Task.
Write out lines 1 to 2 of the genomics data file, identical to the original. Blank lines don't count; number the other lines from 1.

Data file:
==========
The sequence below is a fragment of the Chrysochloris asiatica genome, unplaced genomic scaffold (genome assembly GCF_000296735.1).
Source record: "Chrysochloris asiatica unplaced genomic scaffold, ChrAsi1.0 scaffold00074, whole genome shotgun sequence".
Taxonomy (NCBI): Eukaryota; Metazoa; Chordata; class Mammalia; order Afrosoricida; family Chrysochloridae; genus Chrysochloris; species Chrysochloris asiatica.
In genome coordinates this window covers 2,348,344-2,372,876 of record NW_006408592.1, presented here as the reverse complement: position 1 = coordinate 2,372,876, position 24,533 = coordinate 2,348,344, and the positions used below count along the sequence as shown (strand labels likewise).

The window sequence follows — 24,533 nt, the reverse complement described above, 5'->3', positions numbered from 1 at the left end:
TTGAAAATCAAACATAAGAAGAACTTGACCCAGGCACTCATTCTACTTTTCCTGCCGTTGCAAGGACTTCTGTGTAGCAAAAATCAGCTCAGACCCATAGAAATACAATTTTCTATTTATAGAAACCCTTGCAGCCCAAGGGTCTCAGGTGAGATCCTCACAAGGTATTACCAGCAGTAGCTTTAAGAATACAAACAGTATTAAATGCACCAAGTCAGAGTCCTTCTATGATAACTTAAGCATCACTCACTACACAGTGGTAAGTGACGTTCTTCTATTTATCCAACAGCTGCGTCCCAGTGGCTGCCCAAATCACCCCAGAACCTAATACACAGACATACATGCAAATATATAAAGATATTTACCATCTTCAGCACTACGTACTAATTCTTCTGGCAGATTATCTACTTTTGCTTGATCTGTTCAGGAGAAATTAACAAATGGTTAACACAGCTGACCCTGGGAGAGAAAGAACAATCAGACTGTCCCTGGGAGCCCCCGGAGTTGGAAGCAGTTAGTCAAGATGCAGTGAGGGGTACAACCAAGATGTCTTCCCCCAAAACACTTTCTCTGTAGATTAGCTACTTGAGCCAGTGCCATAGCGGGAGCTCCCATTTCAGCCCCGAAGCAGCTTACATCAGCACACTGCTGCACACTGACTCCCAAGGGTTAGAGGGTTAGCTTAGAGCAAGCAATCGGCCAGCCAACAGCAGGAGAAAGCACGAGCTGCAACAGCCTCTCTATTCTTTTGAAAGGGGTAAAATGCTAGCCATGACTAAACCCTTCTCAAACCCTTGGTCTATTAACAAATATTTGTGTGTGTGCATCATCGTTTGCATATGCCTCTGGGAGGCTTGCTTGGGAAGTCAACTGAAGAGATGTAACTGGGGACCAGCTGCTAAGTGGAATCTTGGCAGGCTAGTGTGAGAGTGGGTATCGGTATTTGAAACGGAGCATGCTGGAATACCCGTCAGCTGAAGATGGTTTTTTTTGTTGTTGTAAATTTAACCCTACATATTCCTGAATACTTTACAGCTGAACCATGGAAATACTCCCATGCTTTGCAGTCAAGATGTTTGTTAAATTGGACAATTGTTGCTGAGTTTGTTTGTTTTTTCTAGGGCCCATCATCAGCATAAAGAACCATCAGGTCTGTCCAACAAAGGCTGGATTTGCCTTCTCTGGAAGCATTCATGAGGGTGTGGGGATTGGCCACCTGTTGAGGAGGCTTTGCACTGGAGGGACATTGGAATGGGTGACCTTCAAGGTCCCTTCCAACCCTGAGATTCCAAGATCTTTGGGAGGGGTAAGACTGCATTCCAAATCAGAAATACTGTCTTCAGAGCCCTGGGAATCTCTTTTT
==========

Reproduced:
The sequence below is a fragment of the Chrysochloris asiatica genome, unplaced genomic scaffold (genome assembly GCF_000296735.1).
Source record: "Chrysochloris asiatica unplaced genomic scaffold, ChrAsi1.0 scaffold00074, whole genome shotgun sequence".